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Thursday, November 03, 2011

Filing a FOIL request for personnel records


Feerick v Safir, App. Div., 297 AD2d 212 

The basic rule when considering a Freedom of Information Law [FOIL] request is that FOIL provides that all public documents are subject to disclosure. However, the custodian of the records may elect to deny access to documents otherwise subject FOIL if it decides that the document requested may be withheld because it meets one or more of the exceptions set out in the law.

When it comes to FOIL requests concerning personnel records, typically the individual objects to their release. The Feerick case involved a variation concerning FOIL requests for personnel records -- Patricia Feerick submitted a FOIL request to her employer, the New York City Police Department, seeking material contained in her own personnel records. The Department rejected her FOIL request.

Feerick was one of four New York City police officers seeking information concerning an internal police investigation directly related to their involvement in efforts to recover stolen property from suspected drug dealers. The Department's reason for refusing her FOIL request: the information she sought constituted confidential police records and thus fell under one of the exclusion provisions set out in law.

Feerick filed an Article 78 petition seeking disclosure of her personnel records related to the matter. Supreme Court, agreeing with the Department, dismissed her petition. The Appellate Division, however, reversed and ordered the Department to give Feerick the records she had requested under FOIL.

The Appellate Division noted that Public Officers Law §87(2) allows the denial of a FOIL request if the information sought (1) is specifically exempted from disclosure by statute; (2) amounts to an unwarranted invasion of privacy; or (3) interferes with an ongoing law enforcement investigation or judicial proceeding.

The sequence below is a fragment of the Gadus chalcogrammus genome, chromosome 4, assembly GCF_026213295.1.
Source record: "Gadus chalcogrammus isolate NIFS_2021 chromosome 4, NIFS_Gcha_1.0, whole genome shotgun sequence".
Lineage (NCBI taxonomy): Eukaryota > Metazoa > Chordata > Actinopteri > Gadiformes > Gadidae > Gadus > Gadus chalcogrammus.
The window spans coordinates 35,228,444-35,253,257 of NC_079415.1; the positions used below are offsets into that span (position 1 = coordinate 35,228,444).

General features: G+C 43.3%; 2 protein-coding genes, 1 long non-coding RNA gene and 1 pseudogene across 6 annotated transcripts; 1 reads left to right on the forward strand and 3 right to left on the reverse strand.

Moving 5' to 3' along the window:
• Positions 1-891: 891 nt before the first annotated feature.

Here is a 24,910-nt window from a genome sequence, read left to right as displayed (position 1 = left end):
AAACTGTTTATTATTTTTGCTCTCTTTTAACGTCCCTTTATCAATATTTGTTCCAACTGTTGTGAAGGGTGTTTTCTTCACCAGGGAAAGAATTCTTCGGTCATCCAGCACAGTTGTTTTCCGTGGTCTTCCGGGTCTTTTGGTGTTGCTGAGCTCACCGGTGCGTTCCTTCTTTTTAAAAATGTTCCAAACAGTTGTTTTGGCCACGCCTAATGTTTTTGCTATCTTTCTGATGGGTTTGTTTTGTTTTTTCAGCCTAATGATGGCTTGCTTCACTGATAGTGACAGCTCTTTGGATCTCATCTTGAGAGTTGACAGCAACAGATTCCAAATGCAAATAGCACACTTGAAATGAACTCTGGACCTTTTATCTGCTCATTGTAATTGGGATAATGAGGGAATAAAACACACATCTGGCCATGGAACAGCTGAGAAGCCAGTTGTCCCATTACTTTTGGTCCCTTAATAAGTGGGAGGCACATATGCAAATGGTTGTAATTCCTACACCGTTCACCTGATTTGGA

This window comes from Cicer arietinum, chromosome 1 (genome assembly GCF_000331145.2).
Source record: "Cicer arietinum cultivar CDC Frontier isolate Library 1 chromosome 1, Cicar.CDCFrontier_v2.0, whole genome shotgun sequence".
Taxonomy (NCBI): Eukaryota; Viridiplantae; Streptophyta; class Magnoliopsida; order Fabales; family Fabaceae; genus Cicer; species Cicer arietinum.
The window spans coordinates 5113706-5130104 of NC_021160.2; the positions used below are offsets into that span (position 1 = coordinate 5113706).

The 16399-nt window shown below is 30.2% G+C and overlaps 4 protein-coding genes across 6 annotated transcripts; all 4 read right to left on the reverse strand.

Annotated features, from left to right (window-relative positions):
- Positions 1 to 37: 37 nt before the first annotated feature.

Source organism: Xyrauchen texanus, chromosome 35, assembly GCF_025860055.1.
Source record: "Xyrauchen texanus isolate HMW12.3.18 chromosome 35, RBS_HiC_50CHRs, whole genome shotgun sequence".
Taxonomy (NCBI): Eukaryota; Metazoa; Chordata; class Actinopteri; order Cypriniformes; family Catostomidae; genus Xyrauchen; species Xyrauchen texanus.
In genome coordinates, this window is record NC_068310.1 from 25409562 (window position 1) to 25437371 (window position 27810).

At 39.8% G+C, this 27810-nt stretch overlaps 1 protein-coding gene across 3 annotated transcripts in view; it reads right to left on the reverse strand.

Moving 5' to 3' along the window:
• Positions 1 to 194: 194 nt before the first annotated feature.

At the time that Feerick submitted her FOIL request, said the court, the only tenable basis for the Department to exercise its discretion and not release her personnel records to her was that the information sought amounted to an "unwarranted invasion of privacy." It was conceded that the information demanded constituted confidential personnel records and thus fell under one of the available exclusions to FOIL. However, said the court, the records demanded by Feerick are her own records in contrast to such records being demanded by a third party.

Noting that the privacy exception is for the protection of individuals named in the documents rather that the public entity holding or creating the records, the court decided that any privacy issues raised by the Department were irrelevant as the information demanded directly concerned the individual submitting the FOIL request.

A public entity must be reasonable when deciding whether or not to release information that falls under one of the limited exclusions available to it when denying a FOIL request. In exercising its discretion as to whether to release documents, the custodian must be guided by the public policy underlying FOIL: all governmental records are available to the public and the denial of a FOIL request is the exception to this general rule.


Handbooks focusing on State and Municipal Public Personnel Law continue to be available for purchase via the links provided below:

The Discipline Book at http://thedisciplinebook.blogspot.com/

A Reasonable Penalty Under The Circumstances at http://nypplarchives.blogspot.com

The Disability Benefits E-book: at http://section207.blogspot.com/

Layoff, Preferred Lists at http://nylayoff.blogspot.com/

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